May 14 (UPI) -- New research offers additional evidence of plumes emanating from Europa's subsurface ocean.
Images captured by the Hubble Telescope have previously suggested the presence of ocean plumes ejected through tissues in the icy crust of Jupiter's moon. Some astronomers were skeptical of the Hubble results, however.
The newest proof was discovered among data collected by the Galileo mission in 1997 during a Europa flyby. Scientists detailed the new proof in a paper published Monday in the journal Nature Astronomy.
Scientists with the Cassini mission were able to identify water plumes protruding from Saturn's moon Enceladus by measuring perturbations in the magnetic fields surrounding the satellite. Molecules and atoms ejected in a watery plume quickly become ionized as solar winds knock out electrons.
When the plume's particles become electrically conductive, they alter the surrounding magnetic fields. These changes in the magnetic fields can be identified and linked with the presence of plumes.
After identifying Enceladus' plumes, Cassini was able to sample the vapors and detect its chemical composition, confirming their presence. Gravity maps confirmed the plumes originated from the moon's surface.
Based on data collected by the Cassini mission, scientists designed a model to predict the size and behavior of Europa's plumes. Then, scientists examined the Galileo flyby data for the magnetic field signatures predicted by their model.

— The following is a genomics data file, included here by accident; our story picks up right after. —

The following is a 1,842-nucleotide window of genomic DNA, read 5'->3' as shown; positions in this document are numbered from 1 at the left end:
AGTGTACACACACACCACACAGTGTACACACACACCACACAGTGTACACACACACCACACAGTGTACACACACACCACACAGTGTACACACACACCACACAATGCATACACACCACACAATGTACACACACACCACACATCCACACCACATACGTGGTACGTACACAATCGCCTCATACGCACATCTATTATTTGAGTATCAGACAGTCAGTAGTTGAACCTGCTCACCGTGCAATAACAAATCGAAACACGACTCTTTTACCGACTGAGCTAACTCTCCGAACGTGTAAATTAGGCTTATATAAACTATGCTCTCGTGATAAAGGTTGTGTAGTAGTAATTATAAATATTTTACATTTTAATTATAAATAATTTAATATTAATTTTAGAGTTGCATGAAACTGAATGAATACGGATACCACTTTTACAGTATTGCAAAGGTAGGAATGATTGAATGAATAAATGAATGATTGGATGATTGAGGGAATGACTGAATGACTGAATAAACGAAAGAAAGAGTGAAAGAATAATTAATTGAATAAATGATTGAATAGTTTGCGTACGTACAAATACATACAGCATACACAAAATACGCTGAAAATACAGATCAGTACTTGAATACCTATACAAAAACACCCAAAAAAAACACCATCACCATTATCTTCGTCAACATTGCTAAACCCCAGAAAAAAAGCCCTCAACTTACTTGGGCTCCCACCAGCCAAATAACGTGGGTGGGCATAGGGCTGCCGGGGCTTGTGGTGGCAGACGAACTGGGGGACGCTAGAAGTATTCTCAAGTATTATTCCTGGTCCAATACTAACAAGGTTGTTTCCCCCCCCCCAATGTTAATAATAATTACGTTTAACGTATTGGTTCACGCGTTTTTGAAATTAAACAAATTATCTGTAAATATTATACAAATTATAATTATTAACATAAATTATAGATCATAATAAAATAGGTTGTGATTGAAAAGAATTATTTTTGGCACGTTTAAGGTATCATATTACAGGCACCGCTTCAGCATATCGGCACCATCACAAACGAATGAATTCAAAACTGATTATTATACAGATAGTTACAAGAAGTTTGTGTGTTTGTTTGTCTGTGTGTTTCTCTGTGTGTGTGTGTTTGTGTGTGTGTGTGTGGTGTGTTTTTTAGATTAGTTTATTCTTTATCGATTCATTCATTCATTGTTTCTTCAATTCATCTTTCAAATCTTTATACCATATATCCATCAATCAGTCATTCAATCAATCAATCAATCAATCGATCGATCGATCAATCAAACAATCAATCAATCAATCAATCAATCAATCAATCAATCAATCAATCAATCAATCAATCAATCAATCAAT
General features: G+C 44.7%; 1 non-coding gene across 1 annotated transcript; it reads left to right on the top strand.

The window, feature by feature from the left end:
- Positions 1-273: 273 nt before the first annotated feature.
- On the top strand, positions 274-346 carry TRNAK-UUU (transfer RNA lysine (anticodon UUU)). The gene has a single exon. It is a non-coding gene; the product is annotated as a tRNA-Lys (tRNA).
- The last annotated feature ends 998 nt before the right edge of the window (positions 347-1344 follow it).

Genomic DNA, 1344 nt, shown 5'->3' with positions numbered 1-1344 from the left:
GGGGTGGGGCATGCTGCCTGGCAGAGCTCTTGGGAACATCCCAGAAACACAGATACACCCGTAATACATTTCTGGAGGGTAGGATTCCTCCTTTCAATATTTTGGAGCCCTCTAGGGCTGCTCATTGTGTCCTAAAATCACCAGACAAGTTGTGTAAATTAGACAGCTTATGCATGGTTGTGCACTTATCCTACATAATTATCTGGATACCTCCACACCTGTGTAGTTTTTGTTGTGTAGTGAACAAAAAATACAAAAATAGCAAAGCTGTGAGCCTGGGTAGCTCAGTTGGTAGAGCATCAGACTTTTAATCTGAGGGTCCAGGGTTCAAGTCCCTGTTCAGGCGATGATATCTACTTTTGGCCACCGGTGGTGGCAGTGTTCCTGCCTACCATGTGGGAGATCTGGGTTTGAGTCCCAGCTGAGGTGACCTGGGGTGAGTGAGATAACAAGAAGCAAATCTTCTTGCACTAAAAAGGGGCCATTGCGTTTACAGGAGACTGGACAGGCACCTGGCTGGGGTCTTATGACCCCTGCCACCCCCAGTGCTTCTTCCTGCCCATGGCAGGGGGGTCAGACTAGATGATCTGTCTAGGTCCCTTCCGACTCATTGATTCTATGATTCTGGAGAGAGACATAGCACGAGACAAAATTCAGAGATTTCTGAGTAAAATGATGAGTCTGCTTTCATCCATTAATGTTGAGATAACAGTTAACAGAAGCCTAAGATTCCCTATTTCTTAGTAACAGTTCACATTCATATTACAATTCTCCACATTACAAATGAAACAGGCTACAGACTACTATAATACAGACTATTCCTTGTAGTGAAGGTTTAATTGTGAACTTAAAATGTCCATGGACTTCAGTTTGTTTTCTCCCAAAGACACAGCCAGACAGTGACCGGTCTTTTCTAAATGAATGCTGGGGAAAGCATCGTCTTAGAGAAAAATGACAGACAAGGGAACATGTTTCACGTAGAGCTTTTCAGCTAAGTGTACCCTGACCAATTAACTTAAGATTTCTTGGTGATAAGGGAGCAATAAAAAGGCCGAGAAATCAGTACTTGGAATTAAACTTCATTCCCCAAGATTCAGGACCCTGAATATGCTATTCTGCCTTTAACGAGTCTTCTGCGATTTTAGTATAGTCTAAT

"The results -- based on an observed deflection and decrease in the observed magnetic field over a distance of 1,000 km [620 miles] -- imply that there's a dense region of charged particles," study author Andrew Coates, an astrophysicist at the University College London, wrote in The Conversation. "This is very likely to be the result of a plume, making it the best direct evidence for such an occurrence yet."
Scientists have previously identified Europa as a prime target in the search for extraterrestrial life, suggesting the moon's ocean could host communities of microbes. Until now, scientists thought a probe would need to land on the icy moon to investigate, but the latest research suggests the plumes could be sampled by an orbiter.
Both NASA and the European Space Agency have missions to Jupiter and Europa planned. ESA's JUICE mission, set to launch in 2022 and deliver a probe to Jupiter by 2030, has two Europa flybys planned. NASA's Europa Clipper, scheduled to launch between 2022 and 2025, will execute a few dozen Europa flybys.